I’ve discovered that even relatively cheap lavalier microphones can provide a surprisingly decent audio. Using some 3D printing, I’ve converted a lavalier mic into a desk microphone with stand, shock mount and pop filter.
So basically, you take a lavalier microphone and you 3D print this stand, which allows you to place the microphone directly in front of your mouth (the nose should almost touch the top of the pop filter). With that setup, you can get quite usable audio for very cheap. I tested Boya BY-M1 (15 USD) and Boya BY-M1 Pro (20 USD) lavalier microphones.
The thing looks like this:
All audio samples are raw, without any effects applied. My USB audio interface is Steinberg UR44. Now to make the microphones work with the interface, I had to use a special cable to correctly connect the TRRS jack connector, simple Jack 6,3 to 3,5 mm won’t work. You also have to have the microphone turned on/in the “Camera” mode.
The best I got from the lav mic + stand combo.
After after a little bit of EQ:
Reference recording on a more proper microphone for comparison.
This is how it would sound without the pop filter.
This is how it sounds on my mobo integrated audio card. There’s some noise, but otherwise still usable.
This is how the cheaper non-pro lav mic sounds. The quality is still there, but the signal is probably too strong for the mic electronics and it gets distorted when you’re yelling at in from a few centimeters.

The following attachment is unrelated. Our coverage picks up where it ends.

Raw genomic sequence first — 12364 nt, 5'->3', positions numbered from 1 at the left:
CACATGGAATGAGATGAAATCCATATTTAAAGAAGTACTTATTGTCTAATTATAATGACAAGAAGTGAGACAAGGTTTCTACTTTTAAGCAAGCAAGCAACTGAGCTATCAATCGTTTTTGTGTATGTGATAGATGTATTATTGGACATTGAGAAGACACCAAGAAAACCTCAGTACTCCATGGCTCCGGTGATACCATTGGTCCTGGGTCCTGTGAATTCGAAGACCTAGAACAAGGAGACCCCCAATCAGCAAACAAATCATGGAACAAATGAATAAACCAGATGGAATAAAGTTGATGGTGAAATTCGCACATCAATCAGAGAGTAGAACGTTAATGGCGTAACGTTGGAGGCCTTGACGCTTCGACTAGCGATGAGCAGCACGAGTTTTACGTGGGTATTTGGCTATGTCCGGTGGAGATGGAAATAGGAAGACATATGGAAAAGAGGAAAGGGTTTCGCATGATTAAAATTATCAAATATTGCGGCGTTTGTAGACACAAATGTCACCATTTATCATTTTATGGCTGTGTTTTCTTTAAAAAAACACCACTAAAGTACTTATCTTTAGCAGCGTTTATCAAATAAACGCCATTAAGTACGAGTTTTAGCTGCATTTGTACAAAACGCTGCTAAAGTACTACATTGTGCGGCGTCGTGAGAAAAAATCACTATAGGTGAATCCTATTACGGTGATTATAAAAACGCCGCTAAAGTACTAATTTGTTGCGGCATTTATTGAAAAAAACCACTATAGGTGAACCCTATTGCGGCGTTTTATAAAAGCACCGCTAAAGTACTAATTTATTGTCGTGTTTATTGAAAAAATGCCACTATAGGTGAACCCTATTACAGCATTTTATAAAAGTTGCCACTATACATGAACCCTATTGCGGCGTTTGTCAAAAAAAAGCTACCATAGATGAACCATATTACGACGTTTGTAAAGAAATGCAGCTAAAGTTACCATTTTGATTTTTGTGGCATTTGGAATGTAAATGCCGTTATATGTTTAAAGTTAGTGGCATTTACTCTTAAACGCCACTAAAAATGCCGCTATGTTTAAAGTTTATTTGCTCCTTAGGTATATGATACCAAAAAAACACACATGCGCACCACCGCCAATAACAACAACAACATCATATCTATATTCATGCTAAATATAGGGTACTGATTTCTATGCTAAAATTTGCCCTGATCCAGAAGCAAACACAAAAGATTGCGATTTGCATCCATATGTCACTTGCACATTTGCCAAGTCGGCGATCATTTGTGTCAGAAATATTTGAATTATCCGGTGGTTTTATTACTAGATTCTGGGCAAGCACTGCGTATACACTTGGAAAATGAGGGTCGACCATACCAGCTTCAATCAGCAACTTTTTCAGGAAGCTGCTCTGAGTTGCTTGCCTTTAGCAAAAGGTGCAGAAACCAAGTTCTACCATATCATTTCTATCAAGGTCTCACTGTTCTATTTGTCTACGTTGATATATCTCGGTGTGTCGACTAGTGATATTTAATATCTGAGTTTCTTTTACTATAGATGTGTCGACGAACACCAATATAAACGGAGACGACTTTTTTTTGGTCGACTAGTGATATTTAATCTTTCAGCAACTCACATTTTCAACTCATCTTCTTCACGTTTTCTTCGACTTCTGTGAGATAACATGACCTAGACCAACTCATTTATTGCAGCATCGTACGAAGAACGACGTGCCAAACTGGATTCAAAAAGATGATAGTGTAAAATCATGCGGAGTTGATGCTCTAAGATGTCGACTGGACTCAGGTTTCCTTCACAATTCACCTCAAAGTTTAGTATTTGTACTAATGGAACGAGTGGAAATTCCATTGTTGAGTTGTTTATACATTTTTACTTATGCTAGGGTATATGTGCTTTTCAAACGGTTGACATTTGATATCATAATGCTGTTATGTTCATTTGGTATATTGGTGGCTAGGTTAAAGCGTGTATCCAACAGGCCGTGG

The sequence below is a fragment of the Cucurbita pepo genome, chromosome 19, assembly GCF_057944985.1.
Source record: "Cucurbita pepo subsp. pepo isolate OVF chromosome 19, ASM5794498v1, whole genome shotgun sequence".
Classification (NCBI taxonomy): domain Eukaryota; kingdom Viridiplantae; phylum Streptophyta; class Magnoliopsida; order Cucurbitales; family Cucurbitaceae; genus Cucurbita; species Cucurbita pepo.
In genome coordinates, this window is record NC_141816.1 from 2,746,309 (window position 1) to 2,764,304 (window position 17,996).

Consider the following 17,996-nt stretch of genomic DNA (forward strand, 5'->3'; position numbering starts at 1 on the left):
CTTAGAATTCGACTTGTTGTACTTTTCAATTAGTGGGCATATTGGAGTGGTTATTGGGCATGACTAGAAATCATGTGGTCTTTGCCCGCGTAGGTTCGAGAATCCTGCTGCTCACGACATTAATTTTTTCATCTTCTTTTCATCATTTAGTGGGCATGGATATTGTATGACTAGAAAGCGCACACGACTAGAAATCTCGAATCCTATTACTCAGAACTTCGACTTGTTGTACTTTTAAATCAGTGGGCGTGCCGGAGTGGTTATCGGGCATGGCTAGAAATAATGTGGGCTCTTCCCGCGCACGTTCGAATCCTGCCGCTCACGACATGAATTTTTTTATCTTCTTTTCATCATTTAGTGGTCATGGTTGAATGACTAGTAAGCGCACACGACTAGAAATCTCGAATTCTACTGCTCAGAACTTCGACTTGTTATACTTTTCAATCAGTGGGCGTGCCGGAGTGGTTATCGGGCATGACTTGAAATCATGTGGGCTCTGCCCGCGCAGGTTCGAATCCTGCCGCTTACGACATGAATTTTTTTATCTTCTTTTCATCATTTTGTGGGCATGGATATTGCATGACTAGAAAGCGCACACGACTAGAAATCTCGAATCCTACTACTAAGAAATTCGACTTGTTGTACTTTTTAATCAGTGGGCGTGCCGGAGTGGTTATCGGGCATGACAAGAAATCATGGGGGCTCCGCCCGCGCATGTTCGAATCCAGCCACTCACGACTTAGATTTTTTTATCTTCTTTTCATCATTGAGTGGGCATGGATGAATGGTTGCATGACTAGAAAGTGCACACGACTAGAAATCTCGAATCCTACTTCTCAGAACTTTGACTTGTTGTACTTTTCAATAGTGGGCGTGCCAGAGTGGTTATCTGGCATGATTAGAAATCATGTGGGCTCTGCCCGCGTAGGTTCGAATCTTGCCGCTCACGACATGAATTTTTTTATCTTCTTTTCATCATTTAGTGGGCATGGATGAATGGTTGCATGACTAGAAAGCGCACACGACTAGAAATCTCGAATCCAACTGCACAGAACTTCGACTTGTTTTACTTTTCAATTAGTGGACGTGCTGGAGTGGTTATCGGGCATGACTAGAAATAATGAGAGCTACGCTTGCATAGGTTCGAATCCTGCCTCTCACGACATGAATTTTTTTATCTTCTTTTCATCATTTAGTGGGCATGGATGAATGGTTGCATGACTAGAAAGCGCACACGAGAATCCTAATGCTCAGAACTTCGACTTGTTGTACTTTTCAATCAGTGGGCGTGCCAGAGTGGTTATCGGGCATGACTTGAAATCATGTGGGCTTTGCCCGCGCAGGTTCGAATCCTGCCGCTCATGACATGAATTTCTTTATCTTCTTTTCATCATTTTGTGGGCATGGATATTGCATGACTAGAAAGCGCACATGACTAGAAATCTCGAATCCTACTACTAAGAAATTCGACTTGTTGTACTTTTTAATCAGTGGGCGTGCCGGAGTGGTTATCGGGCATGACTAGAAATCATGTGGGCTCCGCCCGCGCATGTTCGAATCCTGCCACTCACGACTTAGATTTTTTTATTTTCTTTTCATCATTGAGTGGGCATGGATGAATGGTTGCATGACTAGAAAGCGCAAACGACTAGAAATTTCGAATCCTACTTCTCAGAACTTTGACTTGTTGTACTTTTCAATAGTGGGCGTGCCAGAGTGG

However when you don’t speak so loudly, the audio is okay:
At first, I bought the non-pro version, and when I heard the cropping, I’ve bought the pro version because it has a “-10 dB” switch that I expected would prevent the cropping. Turns out the Pro version works fine even on the “+0 dB”. Heh. Anyway I recommend getting the Pro version for the few extra bucks.
I’ve also tried the setup on my Redmi Note smartphone and well, it was not good.
And for comparison against something in the similar price category, the following audio sample was recorded on Yenkee YMC 1020GY (15 USD).
- A lavalier microphone (for example Boya BY-M1 Pro).
- 4× M5 screw (at least 20 mm length, hex head recommended).
- 4× M5 nut.
- Some rubbery stuff for the shock mount (I use two 28 mm diameter, 2 mm thickness o rings).
- Something for the shock filter cover (I use black pantyhose).
- Lav mic shock mount with pop filter (my design).
- From Modular mounting system I recommend:
- 1× Arm 150 straight.
- 1× Arm 150 male angle.
- 1× Arm 150 male angle mirrored.
- 4× Knob for nut.
- Larger base for Modular mounting system (my design, alternatively you can use the smaller base in the MMS).
- For the Boya mics, I’d also recommend my Cable spool for cable management.
And that’s it, you just put it together. Everything is a supportless print. For the pop filter, the best way I’ve found is to apply some hot glue on the back of the pop filter mount and then press the pantyhose over it, as demonstrated in the video below.
Also check out my studio microphone shock mount with pop filter.